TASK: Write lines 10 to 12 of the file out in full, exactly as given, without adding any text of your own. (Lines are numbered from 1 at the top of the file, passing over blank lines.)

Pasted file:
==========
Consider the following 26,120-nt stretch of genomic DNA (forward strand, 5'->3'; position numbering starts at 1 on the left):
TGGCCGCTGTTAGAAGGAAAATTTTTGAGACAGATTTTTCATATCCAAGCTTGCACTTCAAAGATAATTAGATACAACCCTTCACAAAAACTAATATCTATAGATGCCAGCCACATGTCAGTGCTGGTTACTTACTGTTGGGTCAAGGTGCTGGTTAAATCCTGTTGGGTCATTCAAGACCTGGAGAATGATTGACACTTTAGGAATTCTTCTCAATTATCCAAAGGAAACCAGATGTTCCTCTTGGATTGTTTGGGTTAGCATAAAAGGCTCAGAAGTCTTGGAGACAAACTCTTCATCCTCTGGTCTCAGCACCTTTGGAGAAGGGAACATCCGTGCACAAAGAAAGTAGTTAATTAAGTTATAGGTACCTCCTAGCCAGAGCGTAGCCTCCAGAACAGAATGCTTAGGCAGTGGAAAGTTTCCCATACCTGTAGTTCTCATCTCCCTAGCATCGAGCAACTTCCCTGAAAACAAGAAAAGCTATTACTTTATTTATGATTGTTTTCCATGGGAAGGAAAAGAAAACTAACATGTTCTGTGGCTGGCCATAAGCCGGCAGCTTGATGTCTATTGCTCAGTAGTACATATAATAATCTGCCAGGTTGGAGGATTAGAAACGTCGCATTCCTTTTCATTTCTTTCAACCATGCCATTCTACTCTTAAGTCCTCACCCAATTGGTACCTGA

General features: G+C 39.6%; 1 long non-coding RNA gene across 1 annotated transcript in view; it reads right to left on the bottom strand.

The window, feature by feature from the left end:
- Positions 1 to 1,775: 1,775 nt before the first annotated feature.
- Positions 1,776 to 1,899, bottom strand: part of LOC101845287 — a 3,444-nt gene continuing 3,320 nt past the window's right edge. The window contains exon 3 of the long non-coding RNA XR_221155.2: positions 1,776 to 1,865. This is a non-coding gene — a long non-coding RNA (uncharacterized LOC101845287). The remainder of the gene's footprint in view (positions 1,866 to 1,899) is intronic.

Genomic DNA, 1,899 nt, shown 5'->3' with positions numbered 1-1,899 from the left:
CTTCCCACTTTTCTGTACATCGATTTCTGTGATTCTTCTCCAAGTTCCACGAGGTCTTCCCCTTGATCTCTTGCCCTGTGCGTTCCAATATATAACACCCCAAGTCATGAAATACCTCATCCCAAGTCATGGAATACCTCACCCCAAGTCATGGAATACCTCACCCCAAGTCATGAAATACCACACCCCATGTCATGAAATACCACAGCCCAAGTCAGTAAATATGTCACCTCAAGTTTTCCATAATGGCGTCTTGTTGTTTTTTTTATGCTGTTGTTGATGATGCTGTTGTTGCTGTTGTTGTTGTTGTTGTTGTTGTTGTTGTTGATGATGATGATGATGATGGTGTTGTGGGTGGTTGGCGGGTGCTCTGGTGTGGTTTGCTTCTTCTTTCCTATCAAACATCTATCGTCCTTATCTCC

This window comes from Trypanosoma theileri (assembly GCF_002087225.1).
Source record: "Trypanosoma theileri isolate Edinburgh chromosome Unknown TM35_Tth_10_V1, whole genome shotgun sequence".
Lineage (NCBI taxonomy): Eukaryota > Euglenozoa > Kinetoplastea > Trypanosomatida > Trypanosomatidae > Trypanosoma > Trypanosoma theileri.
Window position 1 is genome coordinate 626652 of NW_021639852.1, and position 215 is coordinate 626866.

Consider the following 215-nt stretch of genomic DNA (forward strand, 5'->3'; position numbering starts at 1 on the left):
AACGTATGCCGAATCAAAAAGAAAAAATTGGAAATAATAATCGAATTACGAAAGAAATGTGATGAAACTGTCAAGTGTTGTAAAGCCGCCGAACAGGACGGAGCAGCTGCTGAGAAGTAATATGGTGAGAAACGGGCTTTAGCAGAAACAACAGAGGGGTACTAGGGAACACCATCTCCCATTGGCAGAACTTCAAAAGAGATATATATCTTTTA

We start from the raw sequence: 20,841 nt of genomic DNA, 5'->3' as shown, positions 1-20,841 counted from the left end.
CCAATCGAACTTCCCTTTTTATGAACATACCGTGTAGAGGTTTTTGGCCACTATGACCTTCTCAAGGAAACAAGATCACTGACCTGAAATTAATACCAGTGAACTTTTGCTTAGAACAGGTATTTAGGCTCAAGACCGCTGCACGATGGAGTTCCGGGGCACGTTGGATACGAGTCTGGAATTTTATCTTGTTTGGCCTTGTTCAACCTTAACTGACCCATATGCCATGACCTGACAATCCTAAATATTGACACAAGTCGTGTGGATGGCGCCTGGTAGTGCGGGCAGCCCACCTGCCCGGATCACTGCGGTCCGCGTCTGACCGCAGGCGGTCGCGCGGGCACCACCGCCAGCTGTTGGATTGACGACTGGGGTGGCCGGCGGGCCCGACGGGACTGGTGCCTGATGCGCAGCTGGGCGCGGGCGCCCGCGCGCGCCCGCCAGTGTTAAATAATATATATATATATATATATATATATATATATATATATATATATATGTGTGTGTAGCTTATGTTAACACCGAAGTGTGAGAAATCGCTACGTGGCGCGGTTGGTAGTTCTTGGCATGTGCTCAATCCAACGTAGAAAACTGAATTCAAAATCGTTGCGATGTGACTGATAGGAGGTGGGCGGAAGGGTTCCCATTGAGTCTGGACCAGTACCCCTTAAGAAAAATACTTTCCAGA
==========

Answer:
Source record: "Trypanosoma theileri isolate Edinburgh chromosome Unknown TM35_Tth_10_V1, whole genome shotgun sequence".
Lineage (NCBI taxonomy): Eukaryota > Euglenozoa > Kinetoplastea > Trypanosomatida > Trypanosomatidae > Trypanosoma > Trypanosoma theileri.
Window position 1 is genome coordinate 626652 of NW_021639852.1, and position 215 is coordinate 626866.